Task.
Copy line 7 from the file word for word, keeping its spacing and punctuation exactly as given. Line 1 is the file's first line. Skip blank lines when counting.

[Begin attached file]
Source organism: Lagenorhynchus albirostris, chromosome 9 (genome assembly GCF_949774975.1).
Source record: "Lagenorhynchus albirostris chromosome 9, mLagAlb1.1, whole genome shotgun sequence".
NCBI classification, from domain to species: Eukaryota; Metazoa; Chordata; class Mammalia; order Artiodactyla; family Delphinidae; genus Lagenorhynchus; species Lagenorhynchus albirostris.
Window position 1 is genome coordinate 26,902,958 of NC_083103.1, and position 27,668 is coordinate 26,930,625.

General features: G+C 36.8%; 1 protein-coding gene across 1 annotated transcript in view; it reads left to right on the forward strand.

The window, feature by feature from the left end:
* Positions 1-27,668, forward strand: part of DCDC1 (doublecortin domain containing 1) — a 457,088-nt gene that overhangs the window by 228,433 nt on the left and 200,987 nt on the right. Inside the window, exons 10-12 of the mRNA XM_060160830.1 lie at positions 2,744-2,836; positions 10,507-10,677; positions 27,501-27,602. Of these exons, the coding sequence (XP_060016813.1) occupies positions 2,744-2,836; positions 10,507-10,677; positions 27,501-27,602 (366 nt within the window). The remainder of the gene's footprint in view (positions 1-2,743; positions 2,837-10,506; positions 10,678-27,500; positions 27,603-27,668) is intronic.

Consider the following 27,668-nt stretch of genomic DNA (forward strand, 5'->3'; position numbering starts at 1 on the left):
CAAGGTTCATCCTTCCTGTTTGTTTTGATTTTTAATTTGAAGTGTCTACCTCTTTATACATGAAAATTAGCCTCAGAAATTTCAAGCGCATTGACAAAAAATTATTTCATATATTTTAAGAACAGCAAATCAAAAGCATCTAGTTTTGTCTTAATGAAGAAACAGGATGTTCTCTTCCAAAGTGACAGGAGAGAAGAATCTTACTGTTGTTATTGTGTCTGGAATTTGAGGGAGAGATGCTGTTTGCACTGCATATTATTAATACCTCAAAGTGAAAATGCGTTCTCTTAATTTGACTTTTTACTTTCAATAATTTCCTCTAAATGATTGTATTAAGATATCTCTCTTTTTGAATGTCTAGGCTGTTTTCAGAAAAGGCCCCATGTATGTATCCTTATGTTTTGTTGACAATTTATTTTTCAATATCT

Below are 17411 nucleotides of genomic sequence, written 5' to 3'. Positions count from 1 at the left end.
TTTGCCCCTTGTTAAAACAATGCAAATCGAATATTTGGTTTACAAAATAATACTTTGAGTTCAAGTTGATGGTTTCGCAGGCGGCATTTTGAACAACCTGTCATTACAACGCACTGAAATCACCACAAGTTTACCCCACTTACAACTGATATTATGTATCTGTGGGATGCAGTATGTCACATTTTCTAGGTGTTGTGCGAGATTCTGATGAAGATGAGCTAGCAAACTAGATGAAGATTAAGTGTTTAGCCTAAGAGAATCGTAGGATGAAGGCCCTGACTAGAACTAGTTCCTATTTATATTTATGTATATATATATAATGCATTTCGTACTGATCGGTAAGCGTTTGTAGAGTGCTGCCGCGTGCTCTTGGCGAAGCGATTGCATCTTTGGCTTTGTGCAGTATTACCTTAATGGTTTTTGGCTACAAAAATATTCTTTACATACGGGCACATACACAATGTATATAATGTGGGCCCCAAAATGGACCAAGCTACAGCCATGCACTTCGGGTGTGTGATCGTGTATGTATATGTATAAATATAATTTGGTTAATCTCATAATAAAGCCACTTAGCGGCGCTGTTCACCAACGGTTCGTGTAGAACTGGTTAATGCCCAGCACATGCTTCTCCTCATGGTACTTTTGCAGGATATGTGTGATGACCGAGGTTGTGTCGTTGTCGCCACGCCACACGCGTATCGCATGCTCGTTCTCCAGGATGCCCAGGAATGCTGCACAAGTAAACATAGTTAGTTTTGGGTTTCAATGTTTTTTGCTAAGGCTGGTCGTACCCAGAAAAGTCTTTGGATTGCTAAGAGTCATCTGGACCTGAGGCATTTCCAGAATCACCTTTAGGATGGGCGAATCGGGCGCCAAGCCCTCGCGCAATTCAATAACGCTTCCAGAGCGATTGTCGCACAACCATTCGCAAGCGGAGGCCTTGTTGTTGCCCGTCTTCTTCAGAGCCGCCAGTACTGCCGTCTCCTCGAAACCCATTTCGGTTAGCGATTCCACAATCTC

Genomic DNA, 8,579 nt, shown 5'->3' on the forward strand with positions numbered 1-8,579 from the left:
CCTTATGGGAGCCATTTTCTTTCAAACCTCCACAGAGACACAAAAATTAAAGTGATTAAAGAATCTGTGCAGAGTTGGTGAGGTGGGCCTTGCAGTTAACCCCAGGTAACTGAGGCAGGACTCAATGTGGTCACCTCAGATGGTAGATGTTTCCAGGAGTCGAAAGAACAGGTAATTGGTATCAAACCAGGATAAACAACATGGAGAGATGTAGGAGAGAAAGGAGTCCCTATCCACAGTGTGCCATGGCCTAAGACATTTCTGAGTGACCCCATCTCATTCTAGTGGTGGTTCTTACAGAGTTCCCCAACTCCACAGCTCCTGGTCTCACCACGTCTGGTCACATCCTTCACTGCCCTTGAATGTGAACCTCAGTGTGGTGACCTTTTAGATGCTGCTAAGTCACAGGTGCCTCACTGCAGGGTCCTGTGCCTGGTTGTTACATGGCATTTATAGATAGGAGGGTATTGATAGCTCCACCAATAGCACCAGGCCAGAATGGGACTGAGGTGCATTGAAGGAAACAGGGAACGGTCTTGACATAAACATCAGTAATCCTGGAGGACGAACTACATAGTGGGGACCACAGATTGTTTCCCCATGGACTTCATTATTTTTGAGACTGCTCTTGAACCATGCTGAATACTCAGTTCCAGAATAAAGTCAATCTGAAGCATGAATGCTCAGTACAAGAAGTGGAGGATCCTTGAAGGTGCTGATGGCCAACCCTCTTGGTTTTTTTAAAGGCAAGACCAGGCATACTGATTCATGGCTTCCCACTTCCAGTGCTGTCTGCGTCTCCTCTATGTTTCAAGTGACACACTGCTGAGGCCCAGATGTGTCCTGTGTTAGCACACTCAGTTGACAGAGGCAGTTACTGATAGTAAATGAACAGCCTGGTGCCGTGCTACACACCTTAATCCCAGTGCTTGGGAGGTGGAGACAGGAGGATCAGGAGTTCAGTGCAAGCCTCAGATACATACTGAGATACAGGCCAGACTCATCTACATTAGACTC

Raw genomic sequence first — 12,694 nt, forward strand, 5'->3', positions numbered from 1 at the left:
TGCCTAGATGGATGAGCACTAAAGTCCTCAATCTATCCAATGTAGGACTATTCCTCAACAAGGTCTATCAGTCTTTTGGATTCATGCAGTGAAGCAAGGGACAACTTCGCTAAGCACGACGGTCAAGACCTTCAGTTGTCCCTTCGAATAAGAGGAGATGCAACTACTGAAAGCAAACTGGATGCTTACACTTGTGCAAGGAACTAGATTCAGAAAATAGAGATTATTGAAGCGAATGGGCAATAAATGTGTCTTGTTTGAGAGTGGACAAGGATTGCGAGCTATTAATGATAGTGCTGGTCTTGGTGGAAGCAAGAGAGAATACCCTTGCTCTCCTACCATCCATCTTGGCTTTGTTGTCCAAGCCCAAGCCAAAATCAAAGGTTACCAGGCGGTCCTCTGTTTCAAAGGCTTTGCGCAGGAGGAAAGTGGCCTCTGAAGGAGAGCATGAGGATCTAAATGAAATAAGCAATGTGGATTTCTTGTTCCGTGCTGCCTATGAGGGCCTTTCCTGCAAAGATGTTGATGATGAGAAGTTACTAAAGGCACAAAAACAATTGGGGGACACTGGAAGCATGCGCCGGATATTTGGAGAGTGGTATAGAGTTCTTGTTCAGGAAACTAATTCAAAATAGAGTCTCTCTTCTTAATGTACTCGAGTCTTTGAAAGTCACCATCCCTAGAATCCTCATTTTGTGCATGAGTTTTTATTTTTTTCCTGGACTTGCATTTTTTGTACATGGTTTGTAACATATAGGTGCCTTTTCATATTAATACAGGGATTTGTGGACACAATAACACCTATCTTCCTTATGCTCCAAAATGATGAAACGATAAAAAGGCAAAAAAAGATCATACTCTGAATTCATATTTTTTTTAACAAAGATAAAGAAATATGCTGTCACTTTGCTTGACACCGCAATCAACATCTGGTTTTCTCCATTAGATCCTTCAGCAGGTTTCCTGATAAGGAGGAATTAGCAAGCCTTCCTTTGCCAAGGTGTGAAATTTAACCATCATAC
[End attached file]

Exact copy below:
* Positions 1-27,668, forward strand: part of DCDC1 (doublecortin domain containing 1) — a 457,088-nt gene that overhangs the window by 228,433 nt on the left and 200,987 nt on the right. Inside the window, exons 10-12 of the mRNA XM_060160830.1 lie at positions 2,744-2,836; positions 10,507-10,677; positions 27,501-27,602. Of these exons, the coding sequence (XP_060016813.1) occupies positions 2,744-2,836; positions 10,507-10,677; positions 27,501-27,602 (366 nt within the window). The remainder of the gene's footprint in view (positions 1-2,743; positions 2,837-10,506; positions 10,678-27,500; positions 27,603-27,668) is intronic.